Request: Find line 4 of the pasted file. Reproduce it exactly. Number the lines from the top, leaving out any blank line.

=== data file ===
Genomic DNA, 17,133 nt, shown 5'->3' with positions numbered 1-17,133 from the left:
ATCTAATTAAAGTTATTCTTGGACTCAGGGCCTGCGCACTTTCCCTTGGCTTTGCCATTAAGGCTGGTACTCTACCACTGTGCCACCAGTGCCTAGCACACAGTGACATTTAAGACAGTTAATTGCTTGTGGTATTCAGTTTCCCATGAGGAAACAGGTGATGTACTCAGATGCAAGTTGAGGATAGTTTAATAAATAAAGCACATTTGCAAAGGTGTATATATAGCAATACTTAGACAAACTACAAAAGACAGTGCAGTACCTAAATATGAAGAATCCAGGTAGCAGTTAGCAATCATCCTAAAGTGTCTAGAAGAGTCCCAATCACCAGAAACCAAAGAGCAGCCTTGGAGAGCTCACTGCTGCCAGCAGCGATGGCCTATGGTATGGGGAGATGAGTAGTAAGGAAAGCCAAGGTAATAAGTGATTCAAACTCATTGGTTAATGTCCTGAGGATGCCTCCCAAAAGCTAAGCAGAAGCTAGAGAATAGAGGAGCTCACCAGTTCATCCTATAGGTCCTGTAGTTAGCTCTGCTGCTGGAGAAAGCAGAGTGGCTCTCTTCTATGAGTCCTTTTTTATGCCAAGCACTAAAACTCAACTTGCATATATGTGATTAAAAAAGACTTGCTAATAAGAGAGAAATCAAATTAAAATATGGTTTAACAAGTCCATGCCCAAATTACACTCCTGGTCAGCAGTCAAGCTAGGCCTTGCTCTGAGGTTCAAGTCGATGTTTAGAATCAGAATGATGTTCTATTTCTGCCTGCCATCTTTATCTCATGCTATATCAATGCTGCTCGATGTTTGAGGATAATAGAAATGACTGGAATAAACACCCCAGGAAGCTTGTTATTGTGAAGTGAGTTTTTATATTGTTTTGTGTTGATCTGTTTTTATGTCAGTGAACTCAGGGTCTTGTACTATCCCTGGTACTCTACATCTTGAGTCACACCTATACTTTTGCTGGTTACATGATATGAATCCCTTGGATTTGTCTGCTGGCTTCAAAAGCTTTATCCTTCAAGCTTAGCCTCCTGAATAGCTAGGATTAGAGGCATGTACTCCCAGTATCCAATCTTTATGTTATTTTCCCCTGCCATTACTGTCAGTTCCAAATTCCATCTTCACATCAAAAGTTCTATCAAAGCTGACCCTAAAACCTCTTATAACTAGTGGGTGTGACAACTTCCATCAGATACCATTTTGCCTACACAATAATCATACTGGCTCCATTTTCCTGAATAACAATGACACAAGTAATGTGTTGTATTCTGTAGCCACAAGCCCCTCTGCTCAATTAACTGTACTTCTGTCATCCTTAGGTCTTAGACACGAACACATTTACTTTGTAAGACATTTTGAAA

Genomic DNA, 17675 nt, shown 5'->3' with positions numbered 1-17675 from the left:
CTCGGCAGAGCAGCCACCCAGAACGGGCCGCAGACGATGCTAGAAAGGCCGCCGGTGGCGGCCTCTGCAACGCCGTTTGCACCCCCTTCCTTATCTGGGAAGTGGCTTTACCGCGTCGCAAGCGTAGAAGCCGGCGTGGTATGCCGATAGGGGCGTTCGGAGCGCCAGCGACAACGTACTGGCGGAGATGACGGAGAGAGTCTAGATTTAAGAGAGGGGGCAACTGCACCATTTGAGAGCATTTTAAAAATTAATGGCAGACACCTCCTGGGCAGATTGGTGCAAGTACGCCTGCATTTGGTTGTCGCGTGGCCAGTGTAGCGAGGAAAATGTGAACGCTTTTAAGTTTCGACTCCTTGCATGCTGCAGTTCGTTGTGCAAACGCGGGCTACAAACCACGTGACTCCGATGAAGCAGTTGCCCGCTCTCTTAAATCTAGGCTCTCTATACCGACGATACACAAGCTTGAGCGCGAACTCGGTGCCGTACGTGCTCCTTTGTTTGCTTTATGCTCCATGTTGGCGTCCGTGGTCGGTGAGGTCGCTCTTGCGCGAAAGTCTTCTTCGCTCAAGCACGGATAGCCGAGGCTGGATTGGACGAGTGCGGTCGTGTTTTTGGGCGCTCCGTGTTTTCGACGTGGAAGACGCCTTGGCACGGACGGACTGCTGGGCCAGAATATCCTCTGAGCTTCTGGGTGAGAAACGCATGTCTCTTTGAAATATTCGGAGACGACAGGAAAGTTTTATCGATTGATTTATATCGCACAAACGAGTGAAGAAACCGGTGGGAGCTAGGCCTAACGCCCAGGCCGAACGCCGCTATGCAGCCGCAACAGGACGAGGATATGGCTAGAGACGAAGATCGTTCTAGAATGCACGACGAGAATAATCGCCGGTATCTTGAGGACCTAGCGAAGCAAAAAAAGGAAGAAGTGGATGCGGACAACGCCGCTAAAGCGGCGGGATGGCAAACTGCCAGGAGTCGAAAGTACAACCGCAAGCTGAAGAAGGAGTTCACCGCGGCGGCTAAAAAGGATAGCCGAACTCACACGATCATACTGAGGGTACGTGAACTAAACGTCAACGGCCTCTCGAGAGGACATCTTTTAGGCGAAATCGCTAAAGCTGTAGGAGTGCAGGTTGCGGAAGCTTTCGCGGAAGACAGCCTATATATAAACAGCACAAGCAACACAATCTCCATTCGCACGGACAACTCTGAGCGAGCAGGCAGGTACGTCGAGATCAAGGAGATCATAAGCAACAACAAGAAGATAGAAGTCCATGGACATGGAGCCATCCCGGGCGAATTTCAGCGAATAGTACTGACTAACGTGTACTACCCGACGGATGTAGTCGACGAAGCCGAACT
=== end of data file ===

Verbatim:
CTCGGCAGAGCAGCCACCCAGAACGGGCCGCAGACGATGCTAGAAAGGCCGCCGGTGGCGGCCTCTGCAACGCCGTTTGCACCCCCTTCCTTATCTGGGAAGTGGCTTTACCGCGTCGCAAGCGTAGAAGCCGGCGTGGTATGCCGATAGGGGCGTTCGGAGCGCCAGCGACAACGTACTGGCGGAGATGACGGAGAGAGTCTAGATTTAAGAGAGGGGGCAACTGCACCATTTGAGAGCATTTTAAAAATTAATGGCAGACACCTCCTGGGCAGATTGGTGCAAGTACGCCTGCATTTGGTTGTCGCGTGGCCAGTGTAGCGAGGAAAATGTGAACGCTTTTAAGTTTCGACTCCTTGCATGCTGCAGTTCGTTGTGCAAACGCGGGCTACAAACCACGTGACTCCGATGAAGCAGTTGCCCGCTCTCTTAAATCTAGGCTCTCTATACCGACGATACACAAGCTTGAGCGCGAACTCGGTGCCGTACGTGCTCCTTTGTTTGCTTTATGCTCCATGTTGGCGTCCGTGGTCGGTGAGGTCGCTCTTGCGCGAAAGTCTTCTTCGCTCAAGCACGGATAGCCGAGGCTGGATTGGACGAGTGCGGTCGTGTTTTTGGGCGCTCCGTGTTTTCGACGTGGAAGACGCCTTGGCACGGACGGACTGCTGGGCCAGAATATCCTCTGAGCTTCTGGGTGAGAAACGCATGTCTCTTTGAAATATTCGGAGACGACAGGAAAGTTTTATCGATTGATTTATATCGCACAAACGAGTGAAGAAACCGGTGGGAGCTAGGCCTAACGCCCAGGCCGAACGCCGCTATGCAGCCGCAACAGGACGAGGATATGGCTAGAGACGAAGATCGTTCTAGAATGCACGACGAGAATAATCGCCGGTATCTTGAGGACCTAGCGAAGCAAAAAAAGGAAGAAGTGGATGCGGACAACGCCGCTAAAGCGGCGGGATGGCAAACTGCCAGGAGTCGAAAGTACAACCGCAAGCTGAAGAAGGAGTTCACCGCGGCGGCTAAAAAGGATAGCCGAACTCACACGATCATACTGAGGGTACGTGAACTAAACGTCAACGGCCTCTCGAGAGGACATCTTTTAGGCGAAATCGCTAAAGCTGTAGGAGTGCAGGTTGCGGAAGCTTTCGCGGAAGACAGCCTATATATAAACAGCACAAGCAACACAATCTCCATTCGCACGGACAACTCTGAGCGAGCAGGCAGGTACGTCGAGATCAAGGAGATCATAAGCAACAACAAGAAGATAGAAGTCCATGGACATGGAGCCATCCCGGGCGAATTTCAGCGAATAGTACTGACTAACGTGTACTACCCGACGGATGTAGTCGACGAAGCCGAACT